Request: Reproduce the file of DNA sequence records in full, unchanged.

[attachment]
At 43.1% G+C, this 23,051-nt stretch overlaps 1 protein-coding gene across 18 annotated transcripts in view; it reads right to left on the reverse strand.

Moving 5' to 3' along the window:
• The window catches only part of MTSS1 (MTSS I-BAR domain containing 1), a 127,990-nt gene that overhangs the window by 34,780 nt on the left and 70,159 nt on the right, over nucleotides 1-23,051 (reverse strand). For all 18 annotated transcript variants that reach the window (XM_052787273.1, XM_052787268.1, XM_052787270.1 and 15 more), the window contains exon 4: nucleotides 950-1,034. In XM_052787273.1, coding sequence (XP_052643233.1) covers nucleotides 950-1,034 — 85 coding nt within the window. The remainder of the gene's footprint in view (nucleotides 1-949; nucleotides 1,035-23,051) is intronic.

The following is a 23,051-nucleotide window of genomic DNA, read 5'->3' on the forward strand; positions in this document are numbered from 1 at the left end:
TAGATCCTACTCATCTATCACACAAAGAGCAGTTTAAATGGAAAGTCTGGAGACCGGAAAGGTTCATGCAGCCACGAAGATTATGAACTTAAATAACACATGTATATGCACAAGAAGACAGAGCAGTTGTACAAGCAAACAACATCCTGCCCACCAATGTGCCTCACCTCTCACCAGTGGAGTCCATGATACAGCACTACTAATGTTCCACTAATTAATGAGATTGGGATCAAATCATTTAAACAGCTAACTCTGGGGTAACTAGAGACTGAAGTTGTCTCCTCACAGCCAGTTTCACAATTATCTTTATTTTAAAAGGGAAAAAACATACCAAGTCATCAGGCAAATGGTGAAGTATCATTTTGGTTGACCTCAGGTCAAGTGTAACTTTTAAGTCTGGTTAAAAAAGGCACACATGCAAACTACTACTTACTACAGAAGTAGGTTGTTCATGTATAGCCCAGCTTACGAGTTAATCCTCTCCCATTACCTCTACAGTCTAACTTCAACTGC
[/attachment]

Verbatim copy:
At 43.1% G+C, this 23,051-nt stretch overlaps 1 protein-coding gene across 18 annotated transcripts in view; it reads right to left on the reverse strand.

Moving 5' to 3' along the window:
• The window catches only part of MTSS1 (MTSS I-BAR domain containing 1), a 127,990-nt gene that overhangs the window by 34,780 nt on the left and 70,159 nt on the right, over nucleotides 1-23,051 (reverse strand). For all 18 annotated transcript variants that reach the window (XM_052787273.1, XM_052787268.1, XM_052787270.1 and 15 more), the window contains exon 4: nucleotides 950-1,034. In XM_052787273.1, coding sequence (XP_052643233.1) covers nucleotides 950-1,034 — 85 coding nt within the window. The remainder of the gene's footprint in view (nucleotides 1-949; nucleotides 1,035-23,051) is intronic.

The following is a 23,051-nucleotide window of genomic DNA, read 5'->3' on the forward strand; positions in this document are numbered from 1 at the left end:
TAGATCCTACTCATCTATCACACAAAGAGCAGTTTAAATGGAAAGTCTGGAGACCGGAAAGGTTCATGCAGCCACGAAGATTATGAACTTAAATAACACATGTATATGCACAAGAAGACAGAGCAGTTGTACAAGCAAACAACATCCTGCCCACCAATGTGCCTCACCTCTCACCAGTGGAGTCCATGATACAGCACTACTAATGTTCCACTAATTAATGAGATTGGGATCAAATCATTTAAACAGCTAACTCTGGGGTAACTAGAGACTGAAGTTGTCTCCTCACAGCCAGTTTCACAATTATCTTTATTTTAAAAGGGAAAAAACATACCAAGTCATCAGGCAAATGGTGAAGTATCATTTTGGTTGACCTCAGGTCAAGTGTAACTTTTAAGTCTGGTTAAAAAAGGCACACATGCAAACTACTACTTACTACAGAAGTAGGTTGTTCATGTATAGCCCAGCTTACGAGTTAATCCTCTCCCATTACCTCTACAGTCTAACTTCAACTGC